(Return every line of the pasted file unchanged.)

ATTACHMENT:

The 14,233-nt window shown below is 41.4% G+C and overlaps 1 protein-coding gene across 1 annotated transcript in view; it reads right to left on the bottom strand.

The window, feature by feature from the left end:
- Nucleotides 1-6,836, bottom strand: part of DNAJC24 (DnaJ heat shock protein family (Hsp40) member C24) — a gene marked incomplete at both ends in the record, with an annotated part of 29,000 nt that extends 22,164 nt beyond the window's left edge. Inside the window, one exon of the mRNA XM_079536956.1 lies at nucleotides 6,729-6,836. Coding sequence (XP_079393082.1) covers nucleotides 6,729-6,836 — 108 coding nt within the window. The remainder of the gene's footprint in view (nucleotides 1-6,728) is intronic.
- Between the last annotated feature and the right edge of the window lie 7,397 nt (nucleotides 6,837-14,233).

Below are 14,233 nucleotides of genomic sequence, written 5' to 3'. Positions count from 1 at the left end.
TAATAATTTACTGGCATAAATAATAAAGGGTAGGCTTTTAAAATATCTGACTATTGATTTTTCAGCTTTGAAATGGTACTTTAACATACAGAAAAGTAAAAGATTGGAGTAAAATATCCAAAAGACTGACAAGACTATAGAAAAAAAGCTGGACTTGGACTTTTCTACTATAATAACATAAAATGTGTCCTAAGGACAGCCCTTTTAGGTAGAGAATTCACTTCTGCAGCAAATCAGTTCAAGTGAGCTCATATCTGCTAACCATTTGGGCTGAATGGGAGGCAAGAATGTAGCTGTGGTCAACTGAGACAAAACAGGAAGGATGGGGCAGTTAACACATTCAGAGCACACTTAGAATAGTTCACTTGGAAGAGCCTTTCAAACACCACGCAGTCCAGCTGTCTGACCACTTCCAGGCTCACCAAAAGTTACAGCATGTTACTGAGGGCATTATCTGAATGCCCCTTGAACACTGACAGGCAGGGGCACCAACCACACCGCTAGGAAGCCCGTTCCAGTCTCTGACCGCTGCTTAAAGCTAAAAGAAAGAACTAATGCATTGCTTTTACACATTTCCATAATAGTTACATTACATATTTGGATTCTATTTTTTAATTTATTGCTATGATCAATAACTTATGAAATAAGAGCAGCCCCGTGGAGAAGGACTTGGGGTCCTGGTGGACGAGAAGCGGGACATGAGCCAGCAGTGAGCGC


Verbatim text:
The 14,233-nt window shown below is 41.4% G+C and overlaps 1 protein-coding gene across 1 annotated transcript in view; it reads right to left on the bottom strand.

The window, feature by feature from the left end:
- Nucleotides 1-6,836, bottom strand: part of DNAJC24 (DnaJ heat shock protein family (Hsp40) member C24) — a gene marked incomplete at both ends in the record, with an annotated part of 29,000 nt that extends 22,164 nt beyond the window's left edge. Inside the window, one exon of the mRNA XM_079536956.1 lies at nucleotides 6,729-6,836. Coding sequence (XP_079393082.1) covers nucleotides 6,729-6,836 — 108 coding nt within the window. The remainder of the gene's footprint in view (nucleotides 1-6,728) is intronic.
- Between the last annotated feature and the right edge of the window lie 7,397 nt (nucleotides 6,837-14,233).

Below are 14,233 nucleotides of genomic sequence, written 5' to 3'. Positions count from 1 at the left end.
TAATAATTTACTGGCATAAATAATAAAGGGTAGGCTTTTAAAATATCTGACTATTGATTTTTCAGCTTTGAAATGGTACTTTAACATACAGAAAAGTAAAAGATTGGAGTAAAATATCCAAAAGACTGACAAGACTATAGAAAAAAAGCTGGACTTGGACTTTTCTACTATAATAACATAAAATGTGTCCTAAGGACAGCCCTTTTAGGTAGAGAATTCACTTCTGCAGCAAATCAGTTCAAGTGAGCTCATATCTGCTAACCATTTGGGCTGAATGGGAGGCAAGAATGTAGCTGTGGTCAACTGAGACAAAACAGGAAGGATGGGGCAGTTAACACATTCAGAGCACACTTAGAATAGTTCACTTGGAAGAGCCTTTCAAACACCACGCAGTCCAGCTGTCTGACCACTTCCAGGCTCACCAAAAGTTACAGCATGTTACTGAGGGCATTATCTGAATGCCCCTTGAACACTGACAGGCAGGGGCACCAACCACACCGCTAGGAAGCCCGTTCCAGTCTCTGACCGCTGCTTAAAGCTAAAAGAAAGAACTAATGCATTGCTTTTACACATTTCCATAATAGTTACATTACATATTTGGATTCTATTTTTTAATTTATTGCTATGATCAATAACTTATGAAATAAGAGCAGCCCCGTGGAGAAGGACTTGGGGTCCTGGTGGACGAGAAGCGGGACATGAGCCAGCAGTGAGCGC